USA – American multinational confectionery company Hershey is facing a lawsuit filed by a group of consumers over deceptive packaging for its Reese’s Peanut Butter products, USA Today reported.

The lawsuit, lodged in a Southern Florida national court, accuses Hershey of misleading customers by displaying ‘carved-out artistic designs’ on the packaging, which are absent on the actual sweets.

The plaintiffs, Nathan Vidal, Debra Kennick, Abdjul Martin, and Eduardo Granados, represent themselves and potentially thousands of others influenced by the packaging to purchase the products.

They claim that the packaging of several Reese’s products, including Reese’s Medal and Reese’s Peanut Butter Pumpkin, falsely represents the sweets.

According to the plaintiffs, these designs significantly influenced consumers’ purchasing decisions.

USA Today quoted a statement from the complaint: “Hershey’s deceptive advertising is causing many consumers to purchase the products because of the cool and beautiful carved-out designs on the products’ packaging when they would not have purchased the products if they were truthfully advertised.”

The current lawsuit invites other affected consumers to join the class action. The plaintiffs are seeking compensatory damages, the exact amount of which will be determined at trial.

Federal judge dismisses environmental lawsuit against Graphic Packaging

In another development, A federal judge dismissed an environmental lawsuit filed against Graphic Packaging International (GPI) and officials at multiple levels of government.

The plaintiffs in the class action lawsuit, Dancer v. United States of America, claimed that nearly 8,000 Kalamazoo, Michigan residents suffered injuries from releasing toxic gas from the GPI plant and the neighboring municipal wastewater treatment plant.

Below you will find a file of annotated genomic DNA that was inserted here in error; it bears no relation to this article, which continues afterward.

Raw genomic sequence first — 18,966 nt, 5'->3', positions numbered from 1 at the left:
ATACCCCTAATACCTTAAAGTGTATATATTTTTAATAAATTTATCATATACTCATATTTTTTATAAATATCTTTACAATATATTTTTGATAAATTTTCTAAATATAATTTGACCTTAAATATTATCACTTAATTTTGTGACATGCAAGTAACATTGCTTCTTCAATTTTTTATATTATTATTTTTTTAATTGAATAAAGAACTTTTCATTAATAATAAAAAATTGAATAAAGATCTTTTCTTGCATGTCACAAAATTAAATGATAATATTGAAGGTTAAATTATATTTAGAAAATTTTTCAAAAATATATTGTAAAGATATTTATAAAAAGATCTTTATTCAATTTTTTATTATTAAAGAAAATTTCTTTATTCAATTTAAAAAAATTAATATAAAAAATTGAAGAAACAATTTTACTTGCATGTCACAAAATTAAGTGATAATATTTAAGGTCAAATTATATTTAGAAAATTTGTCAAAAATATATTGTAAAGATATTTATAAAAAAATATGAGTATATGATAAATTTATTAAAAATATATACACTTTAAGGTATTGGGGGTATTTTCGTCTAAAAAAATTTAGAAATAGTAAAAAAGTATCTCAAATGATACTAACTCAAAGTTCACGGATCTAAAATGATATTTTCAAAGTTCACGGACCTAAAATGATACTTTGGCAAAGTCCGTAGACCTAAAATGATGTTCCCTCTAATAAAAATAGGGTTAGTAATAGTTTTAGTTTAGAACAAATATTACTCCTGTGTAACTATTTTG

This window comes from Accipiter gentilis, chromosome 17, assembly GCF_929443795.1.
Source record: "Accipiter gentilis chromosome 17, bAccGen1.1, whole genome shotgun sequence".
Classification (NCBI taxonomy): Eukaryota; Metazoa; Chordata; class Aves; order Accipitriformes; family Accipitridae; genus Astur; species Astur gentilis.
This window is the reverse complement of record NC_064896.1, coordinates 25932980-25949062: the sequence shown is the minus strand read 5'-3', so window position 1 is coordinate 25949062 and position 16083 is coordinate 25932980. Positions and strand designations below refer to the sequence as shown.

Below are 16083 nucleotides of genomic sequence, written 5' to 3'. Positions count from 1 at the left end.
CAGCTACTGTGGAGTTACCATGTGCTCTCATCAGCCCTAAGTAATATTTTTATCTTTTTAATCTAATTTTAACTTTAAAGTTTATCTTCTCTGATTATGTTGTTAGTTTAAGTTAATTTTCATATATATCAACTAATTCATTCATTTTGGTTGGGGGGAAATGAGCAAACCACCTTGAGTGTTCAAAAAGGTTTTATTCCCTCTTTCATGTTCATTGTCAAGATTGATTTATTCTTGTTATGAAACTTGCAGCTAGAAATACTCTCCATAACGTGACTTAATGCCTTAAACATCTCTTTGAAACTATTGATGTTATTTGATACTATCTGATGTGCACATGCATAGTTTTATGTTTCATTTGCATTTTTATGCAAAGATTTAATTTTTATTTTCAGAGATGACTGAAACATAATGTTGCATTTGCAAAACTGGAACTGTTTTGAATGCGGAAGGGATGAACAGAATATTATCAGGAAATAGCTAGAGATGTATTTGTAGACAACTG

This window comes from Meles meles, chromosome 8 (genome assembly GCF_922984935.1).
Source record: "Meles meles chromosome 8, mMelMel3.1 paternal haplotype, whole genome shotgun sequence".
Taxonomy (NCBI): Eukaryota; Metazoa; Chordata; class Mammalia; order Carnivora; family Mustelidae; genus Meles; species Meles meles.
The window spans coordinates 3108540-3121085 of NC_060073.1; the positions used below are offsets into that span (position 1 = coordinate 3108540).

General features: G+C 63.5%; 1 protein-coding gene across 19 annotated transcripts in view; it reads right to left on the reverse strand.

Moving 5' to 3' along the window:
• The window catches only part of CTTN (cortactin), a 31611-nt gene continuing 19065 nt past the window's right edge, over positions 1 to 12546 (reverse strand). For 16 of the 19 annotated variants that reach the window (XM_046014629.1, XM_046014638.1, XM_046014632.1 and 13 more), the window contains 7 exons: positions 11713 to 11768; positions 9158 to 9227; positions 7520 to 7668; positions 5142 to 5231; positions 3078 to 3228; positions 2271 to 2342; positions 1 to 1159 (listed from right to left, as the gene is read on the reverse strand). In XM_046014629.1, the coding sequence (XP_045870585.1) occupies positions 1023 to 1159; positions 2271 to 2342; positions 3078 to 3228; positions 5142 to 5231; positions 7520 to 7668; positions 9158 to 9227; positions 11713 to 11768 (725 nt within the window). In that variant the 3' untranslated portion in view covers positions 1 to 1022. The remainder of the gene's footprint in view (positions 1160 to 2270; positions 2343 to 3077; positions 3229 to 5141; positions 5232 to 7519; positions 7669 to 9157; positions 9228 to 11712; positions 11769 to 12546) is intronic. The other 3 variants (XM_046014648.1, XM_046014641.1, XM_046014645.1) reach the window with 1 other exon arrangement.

The plaintiffs alleged that odors emitted from these plants caused health issues such as asthma and cited an “ongoing conspiracy operating within a custom of racial animus established by the Federal government of the United States of America.”

The plaintiffs sought up to US$600 million in damages and US$800,000 in attorney fees, along with an injunction to shut down the GPI mill or decrease production to ensure public health.

The lawsuit named 20 defendants, including GPI, the United States of America, the state of Michigan, the city of Kalamazoo, Mayor David Anderson, Michigan Gov. Gretchen Whitmer, and U.S. EPA Region 5 Director Debra Shore.

Chief Judge Hala Jarbou of the United States District Court for the Western District of Michigan dismissed the case on March 15, stating that the prosecution did not provide convincing arguments to show that the defendants harmed the plaintiffs.

Jarbou noted that the plaintiff’s allegations of a conspiracy were “conclusory and unsupported” and did not plausibly allege a constitutional violation.

Furthermore, the plaintiffs did not claim that the individual government entities actively harmed Kalamazoo residents but that the government’s actions were inadequate. Jarbou explained that such failures do not constitute a substantive due process claim.

In an emailed statement, GPI expressed appreciation for the court’s careful consideration and recognition that the complaint lacked legal merit. The company noted that the lawsuit contained insufficient, improper, and false allegations.

The lawsuit alleged that the defendants violated Kalamazoo residents’ constitutional rights, the Clean Air Act, and Michigan’s Natural Resources and Environmental Protection Act.

It detailed a history of systemic racism and redlining that exposed residents of a largely low-income and mostly Black neighborhood to pollution. The suit also noted that Kalamazoo County has five Superfund sites.

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